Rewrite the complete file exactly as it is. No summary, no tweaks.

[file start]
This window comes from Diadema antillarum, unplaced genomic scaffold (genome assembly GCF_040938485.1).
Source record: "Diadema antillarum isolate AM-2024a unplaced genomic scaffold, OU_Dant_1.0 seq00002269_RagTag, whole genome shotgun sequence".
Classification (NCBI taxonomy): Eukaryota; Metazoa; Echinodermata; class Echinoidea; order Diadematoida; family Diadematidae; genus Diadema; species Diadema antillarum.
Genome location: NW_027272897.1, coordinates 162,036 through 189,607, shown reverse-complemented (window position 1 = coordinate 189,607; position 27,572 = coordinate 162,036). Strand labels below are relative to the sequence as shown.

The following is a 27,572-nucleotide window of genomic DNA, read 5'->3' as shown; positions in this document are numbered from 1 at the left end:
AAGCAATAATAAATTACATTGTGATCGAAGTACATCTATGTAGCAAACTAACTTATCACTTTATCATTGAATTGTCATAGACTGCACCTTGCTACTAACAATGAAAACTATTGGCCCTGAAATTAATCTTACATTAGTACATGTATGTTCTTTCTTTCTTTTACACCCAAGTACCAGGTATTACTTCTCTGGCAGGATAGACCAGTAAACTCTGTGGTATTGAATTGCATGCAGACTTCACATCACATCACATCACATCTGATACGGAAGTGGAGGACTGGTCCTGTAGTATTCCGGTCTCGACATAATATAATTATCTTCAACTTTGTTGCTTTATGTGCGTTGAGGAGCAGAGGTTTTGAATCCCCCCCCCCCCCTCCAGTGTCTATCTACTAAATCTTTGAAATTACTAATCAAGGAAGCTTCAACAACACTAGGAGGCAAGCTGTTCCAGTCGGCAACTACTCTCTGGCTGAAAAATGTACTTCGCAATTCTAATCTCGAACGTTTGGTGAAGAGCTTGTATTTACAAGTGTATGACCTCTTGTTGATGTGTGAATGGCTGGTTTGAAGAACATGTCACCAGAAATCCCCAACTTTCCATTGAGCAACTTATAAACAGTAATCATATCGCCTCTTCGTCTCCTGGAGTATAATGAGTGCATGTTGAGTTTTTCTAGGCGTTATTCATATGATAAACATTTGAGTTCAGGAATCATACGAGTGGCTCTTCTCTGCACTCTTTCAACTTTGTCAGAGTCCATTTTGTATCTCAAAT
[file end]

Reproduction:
This window comes from Diadema antillarum, unplaced genomic scaffold (genome assembly GCF_040938485.1).
Source record: "Diadema antillarum isolate AM-2024a unplaced genomic scaffold, OU_Dant_1.0 seq00002269_RagTag, whole genome shotgun sequence".
Classification (NCBI taxonomy): Eukaryota; Metazoa; Echinodermata; class Echinoidea; order Diadematoida; family Diadematidae; genus Diadema; species Diadema antillarum.
Genome location: NW_027272897.1, coordinates 162,036 through 189,607, shown reverse-complemented (window position 1 = coordinate 189,607; position 27,572 = coordinate 162,036). Strand labels below are relative to the sequence as shown.

The following is a 27,572-nucleotide window of genomic DNA, read 5'->3' as shown; positions in this document are numbered from 1 at the left end:
AAGCAATAATAAATTACATTGTGATCGAAGTACATCTATGTAGCAAACTAACTTATCACTTTATCATTGAATTGTCATAGACTGCACCTTGCTACTAACAATGAAAACTATTGGCCCTGAAATTAATCTTACATTAGTACATGTATGTTCTTTCTTTCTTTTACACCCAAGTACCAGGTATTACTTCTCTGGCAGGATAGACCAGTAAACTCTGTGGTATTGAATTGCATGCAGACTTCACATCACATCACATCACATCTGATACGGAAGTGGAGGACTGGTCCTGTAGTATTCCGGTCTCGACATAATATAATTATCTTCAACTTTGTTGCTTTATGTGCGTTGAGGAGCAGAGGTTTTGAATCCCCCCCCCCCCCTCCAGTGTCTATCTACTAAATCTTTGAAATTACTAATCAAGGAAGCTTCAACAACACTAGGAGGCAAGCTGTTCCAGTCGGCAACTACTCTCTGGCTGAAAAATGTACTTCGCAATTCTAATCTCGAACGTTTGGTGAAGAGCTTGTATTTACAAGTGTATGACCTCTTGTTGATGTGTGAATGGCTGGTTTGAAGAACATGTCACCAGAAATCCCCAACTTTCCATTGAGCAACTTATAAACAGTAATCATATCGCCTCTTCGTCTCCTGGAGTATAATGAGTGCATGTTGAGTTTTTCTAGGCGTTATTCATATGATAAACATTTGAGTTCAGGAATCATACGAGTGGCTCTTCTCTGCACTCTTTCAACTTTGTCAGAGTCCATTTTGTATCTCAAAT